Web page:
If an artist has a successful enough career, at some point people start to look through everything they did: Notes, sketches for ideas, unfinished projects, etc. I tend to really appreciate the fragments and pieces found on the side roads of an artist’s life and work even though it’s possible the artist never intended to share them. It feels like I can get closer to a body of work. I’m also a big believer that the failures in life and work generally teach us more than the successes.
On January 1st 2009, Minneapolis artist/designer Brock Davis started a project called “Make Something Cool Everyday”, which he did, for the whole year. Starting May 1st, you can see all 365 pieces of art on display at Creative Electric Studios in NE Minneapolis. Some are awesome, some probably not fully developed; some probably wouldn’t have made the cut in a different context. Seeing all the pieces together reminds me of what the work of an artist is really about: to see or imagine the world differently. And that’s a process, not a single act.
Brock was kind enough to answer a few questions about this project and his work.
Matt Olson - Can you talk a little bit about this project/show “Make Something Cool Everyday? “ What went into deciding to approach your work this way?
Brock Davis - I’m excited about the show. It took a couple of months of planning to figure out how best to present the work. I wanted viewers to get a sense of the timeline of the work, so that walking through the exhibit is like going through each day. All 365 pieces are going to be arranged in the geometric shapes of the calendar months of 2009. I then chose some standout pieces from each month and those pieces will be arranged around the 12 calendar cubes throughout the gallery.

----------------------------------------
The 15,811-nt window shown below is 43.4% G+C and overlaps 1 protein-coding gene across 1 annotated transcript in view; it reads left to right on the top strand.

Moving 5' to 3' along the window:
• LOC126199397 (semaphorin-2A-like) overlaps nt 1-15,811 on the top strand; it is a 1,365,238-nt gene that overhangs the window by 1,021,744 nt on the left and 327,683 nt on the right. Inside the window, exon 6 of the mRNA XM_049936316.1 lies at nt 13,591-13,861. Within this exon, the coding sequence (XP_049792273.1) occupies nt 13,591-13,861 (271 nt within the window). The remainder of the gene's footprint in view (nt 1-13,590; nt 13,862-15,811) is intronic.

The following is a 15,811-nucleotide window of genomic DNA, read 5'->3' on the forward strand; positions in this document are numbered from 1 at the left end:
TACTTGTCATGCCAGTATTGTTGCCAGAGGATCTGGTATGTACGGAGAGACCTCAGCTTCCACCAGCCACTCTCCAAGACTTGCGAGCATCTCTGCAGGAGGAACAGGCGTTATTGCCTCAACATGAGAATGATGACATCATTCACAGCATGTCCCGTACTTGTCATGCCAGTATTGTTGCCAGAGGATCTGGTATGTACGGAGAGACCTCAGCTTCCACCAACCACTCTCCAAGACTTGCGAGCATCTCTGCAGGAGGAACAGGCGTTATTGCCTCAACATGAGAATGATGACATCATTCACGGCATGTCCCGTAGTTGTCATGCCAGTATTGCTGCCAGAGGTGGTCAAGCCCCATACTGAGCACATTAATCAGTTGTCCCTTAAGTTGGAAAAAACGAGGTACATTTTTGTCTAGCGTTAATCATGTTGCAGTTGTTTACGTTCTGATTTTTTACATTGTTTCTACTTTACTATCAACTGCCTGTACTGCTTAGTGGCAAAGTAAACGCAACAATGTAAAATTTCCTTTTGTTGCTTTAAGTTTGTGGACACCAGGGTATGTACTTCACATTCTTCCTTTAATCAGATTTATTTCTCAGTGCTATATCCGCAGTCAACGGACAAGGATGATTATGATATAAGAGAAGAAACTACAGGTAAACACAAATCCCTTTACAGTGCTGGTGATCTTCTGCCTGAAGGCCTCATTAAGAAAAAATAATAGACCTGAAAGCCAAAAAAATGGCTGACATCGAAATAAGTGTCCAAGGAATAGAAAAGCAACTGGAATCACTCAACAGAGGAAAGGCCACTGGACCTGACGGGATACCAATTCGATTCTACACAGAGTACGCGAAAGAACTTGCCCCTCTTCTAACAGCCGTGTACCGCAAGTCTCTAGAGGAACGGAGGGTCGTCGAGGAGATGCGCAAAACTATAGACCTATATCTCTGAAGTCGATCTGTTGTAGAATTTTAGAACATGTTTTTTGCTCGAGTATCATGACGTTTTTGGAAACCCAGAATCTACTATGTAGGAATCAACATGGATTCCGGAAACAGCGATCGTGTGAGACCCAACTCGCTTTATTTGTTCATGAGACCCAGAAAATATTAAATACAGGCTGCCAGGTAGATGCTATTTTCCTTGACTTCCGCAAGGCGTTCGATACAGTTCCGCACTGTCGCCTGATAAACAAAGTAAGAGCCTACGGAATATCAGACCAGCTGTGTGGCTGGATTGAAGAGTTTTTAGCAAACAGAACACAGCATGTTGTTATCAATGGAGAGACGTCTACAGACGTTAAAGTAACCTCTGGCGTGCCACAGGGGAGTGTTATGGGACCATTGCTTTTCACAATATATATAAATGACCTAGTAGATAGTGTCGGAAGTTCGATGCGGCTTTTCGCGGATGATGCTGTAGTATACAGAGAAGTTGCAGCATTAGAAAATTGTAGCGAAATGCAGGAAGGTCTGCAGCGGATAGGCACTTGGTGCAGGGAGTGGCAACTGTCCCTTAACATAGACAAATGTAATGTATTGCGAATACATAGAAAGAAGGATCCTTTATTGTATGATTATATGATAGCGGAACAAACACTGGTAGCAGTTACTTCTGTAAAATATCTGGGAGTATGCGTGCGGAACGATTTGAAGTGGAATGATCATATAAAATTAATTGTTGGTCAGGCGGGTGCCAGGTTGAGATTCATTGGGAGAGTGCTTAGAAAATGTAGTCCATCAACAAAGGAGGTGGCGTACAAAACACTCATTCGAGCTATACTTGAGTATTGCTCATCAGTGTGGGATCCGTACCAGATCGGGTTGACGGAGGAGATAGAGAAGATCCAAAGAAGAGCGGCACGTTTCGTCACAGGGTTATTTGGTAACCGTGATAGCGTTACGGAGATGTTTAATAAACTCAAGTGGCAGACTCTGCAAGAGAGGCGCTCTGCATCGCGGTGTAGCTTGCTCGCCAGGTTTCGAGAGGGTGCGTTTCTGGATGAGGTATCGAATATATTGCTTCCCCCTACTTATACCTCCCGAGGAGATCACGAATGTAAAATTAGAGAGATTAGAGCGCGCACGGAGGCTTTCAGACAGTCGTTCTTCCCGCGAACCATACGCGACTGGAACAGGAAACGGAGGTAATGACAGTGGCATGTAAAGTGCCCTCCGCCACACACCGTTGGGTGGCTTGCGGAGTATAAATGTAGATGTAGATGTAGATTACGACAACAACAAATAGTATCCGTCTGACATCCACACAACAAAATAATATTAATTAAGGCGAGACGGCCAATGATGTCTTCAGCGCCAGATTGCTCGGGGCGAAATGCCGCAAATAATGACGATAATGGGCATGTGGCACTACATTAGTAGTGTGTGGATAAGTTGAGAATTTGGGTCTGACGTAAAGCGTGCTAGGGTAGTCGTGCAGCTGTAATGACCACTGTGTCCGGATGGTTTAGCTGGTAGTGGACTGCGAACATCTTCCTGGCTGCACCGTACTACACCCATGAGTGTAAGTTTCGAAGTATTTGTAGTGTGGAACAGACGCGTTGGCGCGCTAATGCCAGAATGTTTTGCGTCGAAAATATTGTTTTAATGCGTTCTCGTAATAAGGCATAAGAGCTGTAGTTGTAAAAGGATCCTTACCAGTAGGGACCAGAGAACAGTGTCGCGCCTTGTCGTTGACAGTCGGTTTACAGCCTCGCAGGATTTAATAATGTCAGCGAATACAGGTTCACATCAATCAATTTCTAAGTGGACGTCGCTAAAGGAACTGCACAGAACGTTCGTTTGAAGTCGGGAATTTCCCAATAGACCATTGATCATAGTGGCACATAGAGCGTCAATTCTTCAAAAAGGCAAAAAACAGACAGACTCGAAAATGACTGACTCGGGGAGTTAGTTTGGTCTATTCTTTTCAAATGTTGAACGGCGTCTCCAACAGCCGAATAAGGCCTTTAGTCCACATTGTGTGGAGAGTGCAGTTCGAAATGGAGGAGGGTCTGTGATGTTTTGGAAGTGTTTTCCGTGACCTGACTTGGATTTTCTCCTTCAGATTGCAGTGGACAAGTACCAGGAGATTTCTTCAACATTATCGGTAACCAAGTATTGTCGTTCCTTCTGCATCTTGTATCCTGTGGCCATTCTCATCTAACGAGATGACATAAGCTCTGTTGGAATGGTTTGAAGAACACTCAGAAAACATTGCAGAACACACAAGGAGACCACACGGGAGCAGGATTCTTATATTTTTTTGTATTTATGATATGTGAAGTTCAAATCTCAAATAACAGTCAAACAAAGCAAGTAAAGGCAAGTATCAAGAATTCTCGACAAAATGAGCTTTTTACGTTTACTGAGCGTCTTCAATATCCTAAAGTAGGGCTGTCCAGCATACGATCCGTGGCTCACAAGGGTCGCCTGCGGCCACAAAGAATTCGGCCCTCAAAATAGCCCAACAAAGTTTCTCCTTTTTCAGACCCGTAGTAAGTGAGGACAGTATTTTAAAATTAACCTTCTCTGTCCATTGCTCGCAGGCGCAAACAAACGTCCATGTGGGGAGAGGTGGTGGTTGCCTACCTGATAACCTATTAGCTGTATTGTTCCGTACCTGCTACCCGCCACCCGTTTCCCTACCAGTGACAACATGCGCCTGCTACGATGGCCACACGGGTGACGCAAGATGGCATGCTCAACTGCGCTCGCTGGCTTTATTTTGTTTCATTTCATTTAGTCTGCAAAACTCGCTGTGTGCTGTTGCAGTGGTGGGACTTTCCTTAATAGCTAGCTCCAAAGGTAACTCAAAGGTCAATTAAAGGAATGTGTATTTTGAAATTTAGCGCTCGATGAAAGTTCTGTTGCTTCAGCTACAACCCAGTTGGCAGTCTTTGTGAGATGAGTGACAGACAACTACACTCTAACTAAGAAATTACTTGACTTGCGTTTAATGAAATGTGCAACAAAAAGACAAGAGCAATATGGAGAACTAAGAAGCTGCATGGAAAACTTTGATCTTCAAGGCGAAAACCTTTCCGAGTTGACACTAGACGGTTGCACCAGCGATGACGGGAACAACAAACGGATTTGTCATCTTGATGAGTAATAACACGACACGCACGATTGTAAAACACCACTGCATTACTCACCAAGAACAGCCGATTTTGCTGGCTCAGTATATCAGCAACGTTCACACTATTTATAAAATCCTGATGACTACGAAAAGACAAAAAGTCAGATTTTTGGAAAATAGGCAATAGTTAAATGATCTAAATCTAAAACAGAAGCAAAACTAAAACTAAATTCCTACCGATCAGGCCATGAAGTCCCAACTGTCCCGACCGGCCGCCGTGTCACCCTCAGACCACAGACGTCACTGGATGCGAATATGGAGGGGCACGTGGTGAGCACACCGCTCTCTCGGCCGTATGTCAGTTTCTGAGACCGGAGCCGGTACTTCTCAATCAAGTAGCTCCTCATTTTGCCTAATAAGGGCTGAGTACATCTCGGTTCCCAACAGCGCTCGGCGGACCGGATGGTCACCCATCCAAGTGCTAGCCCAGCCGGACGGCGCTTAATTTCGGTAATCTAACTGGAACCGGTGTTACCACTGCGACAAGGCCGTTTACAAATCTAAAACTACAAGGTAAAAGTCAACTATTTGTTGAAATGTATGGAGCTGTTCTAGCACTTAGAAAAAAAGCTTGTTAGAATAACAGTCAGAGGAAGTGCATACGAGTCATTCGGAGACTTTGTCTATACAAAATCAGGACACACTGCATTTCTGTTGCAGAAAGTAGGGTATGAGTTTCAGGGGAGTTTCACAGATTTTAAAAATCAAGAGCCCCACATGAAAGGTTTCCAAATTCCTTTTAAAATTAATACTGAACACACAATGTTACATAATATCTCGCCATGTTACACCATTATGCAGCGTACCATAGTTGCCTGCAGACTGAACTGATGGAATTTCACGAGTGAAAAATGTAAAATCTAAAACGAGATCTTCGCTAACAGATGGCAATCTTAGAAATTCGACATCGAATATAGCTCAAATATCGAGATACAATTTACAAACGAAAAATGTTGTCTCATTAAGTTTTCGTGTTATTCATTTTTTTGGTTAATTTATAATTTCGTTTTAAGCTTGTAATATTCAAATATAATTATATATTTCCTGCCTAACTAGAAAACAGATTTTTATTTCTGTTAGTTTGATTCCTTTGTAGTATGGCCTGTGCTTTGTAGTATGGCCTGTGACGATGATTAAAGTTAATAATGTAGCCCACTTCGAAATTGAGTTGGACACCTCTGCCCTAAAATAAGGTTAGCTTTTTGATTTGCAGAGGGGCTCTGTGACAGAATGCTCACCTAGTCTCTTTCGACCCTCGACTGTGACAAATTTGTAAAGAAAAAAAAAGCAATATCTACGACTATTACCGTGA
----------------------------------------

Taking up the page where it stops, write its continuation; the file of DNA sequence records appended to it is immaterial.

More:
MO - Do you see this year long project as one single work? Or are the individual pieces important to you as single works? Or both?
BD - I see it as both. There were some pieces that developed through the process that could stand on their own, but those pieces were birthed from the overall project, so I keep them attached. Whenever I would stumble upon something that was extendable, it was a good feeling as it gave me an idea of what the next few days would bring. Then those pieces would run their course and it was time for something new. The toughest part was thinking of a new idea. There were many times where I would look at the clock and I would only have an hour left in the day and I still had no idea what I was going to make. I always try to seek something original, which is almost impossible, but just trying to come up with something original can lead to some interesting ideas.
MO - How did this or might this project affect your practice in the future?
BD - A project like this shows all your sides, your consistencies, strengths, weaknesses. It pushed me into media I don’t usually work in, like sculpture and collage. It brought me back to media I haven’t done in a while, like sketching and painting. But I think the most important thing I learned was to pay more attention to my immediate surroundings and realize the creative potential in everyday, ordinary objects and situations. Most of the works in this project are pieces created in my house based on daily observations. Whether I was shaving, staring at a dead fly in a spider’s web or looking at a garden hose in the back yard. This project also taught me to work more efficiently and quickly. I tend to be obsessive-compulsive when it comes to execution, and in the past I would toil for longer periods of time over ideas and executions. This project was kind of like having a job. I would punch in every day and have to have something made (hopefully something interesting) by the end of the day. That pressure and schedule helped me to work more quickly and efficiently.
MO - Who are some of your favorite artists? Architects?
BD - Thomas Heatherwick is probably one of my favorite modern day inspirations...I also like Kim Hiorthoy, Brian Wilson, Stefan Sagmeister, Charley Harper, Paul Rand...and many more.
You can see the all the work created in this year long project here, but I recommend seeing the show for real:
“Make Something Cool Everyday” by Brock Davis - Presented by Creative Electric Studios at the California Buliding Gallery, 2205 NE California Street, Mpls MN
Saturday May 1st Through May 22nd Saturdays 10am-2pm or by Appointment
Opening Reception Saturday May 1st from 6:30 - 11pm
Never Not Learning (Summer-specific)—Part 1: Intro and Identities - Still of Mark Harmon, Courtney Thorne-Smith, Fabiana Udenio, Dean Cameron, Kelly Jo Minter, Gary Riley, and Shawnee Smith in Summer School (1987). ––––––...
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